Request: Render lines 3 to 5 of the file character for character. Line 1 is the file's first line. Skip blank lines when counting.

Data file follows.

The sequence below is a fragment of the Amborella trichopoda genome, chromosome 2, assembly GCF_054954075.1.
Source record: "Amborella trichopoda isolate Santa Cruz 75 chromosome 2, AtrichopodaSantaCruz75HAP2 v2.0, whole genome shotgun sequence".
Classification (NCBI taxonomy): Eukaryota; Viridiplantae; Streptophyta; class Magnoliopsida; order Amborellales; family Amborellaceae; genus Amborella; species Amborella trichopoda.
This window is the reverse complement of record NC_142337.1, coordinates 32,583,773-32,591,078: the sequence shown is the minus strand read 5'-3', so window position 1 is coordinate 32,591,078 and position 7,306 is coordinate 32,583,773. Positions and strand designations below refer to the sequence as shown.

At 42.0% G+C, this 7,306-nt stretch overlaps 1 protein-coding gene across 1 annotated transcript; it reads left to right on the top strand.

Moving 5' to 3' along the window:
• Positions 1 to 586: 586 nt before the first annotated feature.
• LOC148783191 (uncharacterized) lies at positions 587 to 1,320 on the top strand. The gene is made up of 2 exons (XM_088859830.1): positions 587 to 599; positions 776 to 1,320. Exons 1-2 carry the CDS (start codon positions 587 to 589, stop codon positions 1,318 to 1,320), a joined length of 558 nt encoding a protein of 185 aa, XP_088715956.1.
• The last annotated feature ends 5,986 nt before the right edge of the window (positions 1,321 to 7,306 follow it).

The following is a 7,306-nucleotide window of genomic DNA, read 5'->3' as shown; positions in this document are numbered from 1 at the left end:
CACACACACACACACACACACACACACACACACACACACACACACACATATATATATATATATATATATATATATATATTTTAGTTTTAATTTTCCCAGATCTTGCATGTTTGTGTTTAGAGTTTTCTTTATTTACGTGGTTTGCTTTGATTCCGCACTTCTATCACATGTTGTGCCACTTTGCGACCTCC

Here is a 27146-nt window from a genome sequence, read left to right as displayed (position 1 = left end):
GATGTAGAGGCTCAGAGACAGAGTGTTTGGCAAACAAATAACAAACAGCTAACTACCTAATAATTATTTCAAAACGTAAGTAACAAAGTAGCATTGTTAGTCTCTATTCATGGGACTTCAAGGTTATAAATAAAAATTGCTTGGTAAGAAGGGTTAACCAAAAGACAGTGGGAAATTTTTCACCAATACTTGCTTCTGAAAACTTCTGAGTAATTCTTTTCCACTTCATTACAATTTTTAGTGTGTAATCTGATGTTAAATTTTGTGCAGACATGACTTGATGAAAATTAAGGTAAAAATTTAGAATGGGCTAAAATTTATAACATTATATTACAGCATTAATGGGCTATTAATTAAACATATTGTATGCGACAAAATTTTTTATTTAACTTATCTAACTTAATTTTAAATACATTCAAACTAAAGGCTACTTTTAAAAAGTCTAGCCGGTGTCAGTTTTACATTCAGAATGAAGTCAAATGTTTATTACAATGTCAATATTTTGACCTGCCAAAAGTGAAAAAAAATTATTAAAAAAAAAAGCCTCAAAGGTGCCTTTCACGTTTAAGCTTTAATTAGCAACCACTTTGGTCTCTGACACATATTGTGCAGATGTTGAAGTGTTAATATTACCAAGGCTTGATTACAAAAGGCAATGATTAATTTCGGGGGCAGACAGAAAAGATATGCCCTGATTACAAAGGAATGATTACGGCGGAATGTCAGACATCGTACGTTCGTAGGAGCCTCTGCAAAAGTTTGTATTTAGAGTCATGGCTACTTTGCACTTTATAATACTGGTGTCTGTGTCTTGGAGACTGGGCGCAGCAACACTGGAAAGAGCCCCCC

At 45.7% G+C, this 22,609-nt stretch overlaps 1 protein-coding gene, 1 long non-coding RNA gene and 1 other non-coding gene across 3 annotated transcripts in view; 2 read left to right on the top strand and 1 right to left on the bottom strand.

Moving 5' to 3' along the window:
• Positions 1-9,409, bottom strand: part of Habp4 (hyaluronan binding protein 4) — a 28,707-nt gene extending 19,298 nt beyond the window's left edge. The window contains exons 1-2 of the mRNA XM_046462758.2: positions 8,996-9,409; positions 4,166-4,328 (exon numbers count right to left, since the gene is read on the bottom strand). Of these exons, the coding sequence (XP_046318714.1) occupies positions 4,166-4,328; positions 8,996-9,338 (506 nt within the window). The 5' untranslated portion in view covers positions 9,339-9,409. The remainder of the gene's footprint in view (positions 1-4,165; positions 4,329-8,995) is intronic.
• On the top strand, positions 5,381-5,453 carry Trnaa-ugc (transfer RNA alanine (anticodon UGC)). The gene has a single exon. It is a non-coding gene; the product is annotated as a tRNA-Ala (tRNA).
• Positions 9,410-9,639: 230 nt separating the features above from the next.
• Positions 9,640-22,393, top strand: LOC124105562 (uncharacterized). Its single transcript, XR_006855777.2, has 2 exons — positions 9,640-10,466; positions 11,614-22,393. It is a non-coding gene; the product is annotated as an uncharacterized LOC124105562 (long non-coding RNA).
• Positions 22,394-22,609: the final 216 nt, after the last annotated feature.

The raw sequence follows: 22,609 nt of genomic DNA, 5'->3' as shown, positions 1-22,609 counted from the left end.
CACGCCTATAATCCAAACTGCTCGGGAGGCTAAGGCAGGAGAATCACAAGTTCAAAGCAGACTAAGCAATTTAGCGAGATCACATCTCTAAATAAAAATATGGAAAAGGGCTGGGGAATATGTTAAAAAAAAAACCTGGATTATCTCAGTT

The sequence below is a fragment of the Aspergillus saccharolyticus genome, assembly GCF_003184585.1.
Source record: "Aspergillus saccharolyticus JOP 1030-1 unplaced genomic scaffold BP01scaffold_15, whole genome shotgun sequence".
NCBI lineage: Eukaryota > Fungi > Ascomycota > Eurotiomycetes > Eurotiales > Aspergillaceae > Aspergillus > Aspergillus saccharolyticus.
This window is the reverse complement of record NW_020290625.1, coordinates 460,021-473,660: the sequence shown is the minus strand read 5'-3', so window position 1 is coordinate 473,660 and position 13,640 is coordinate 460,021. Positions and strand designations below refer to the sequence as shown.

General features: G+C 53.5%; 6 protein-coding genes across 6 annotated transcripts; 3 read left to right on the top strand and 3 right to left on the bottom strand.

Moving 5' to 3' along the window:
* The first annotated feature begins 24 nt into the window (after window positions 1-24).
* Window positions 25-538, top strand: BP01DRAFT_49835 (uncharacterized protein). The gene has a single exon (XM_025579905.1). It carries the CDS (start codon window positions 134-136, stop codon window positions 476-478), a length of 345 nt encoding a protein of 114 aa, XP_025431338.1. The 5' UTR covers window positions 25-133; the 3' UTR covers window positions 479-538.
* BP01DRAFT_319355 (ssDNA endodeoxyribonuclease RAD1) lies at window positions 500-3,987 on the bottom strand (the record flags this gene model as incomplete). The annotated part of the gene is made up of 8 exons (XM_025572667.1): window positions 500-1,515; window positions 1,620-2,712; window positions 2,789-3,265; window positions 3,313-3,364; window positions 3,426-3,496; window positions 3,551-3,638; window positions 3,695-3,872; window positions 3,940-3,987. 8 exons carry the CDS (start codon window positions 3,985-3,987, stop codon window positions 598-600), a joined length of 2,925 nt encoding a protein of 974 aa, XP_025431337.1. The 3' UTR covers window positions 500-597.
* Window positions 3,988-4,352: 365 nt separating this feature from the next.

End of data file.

Classification (NCBI taxonomy): Eukaryota; Viridiplantae; Streptophyta; class Magnoliopsida; order Amborellales; family Amborellaceae; genus Amborella; species Amborella trichopoda.
This window is the reverse complement of record NC_142337.1, coordinates 32,583,773-32,591,078: the sequence shown is the minus strand read 5'-3', so window position 1 is coordinate 32,591,078 and position 7,306 is coordinate 32,583,773. Positions and strand designations below refer to the sequence as shown.

At 42.0% G+C, this 7,306-nt stretch overlaps 1 protein-coding gene across 1 annotated transcript; it reads left to right on the top strand.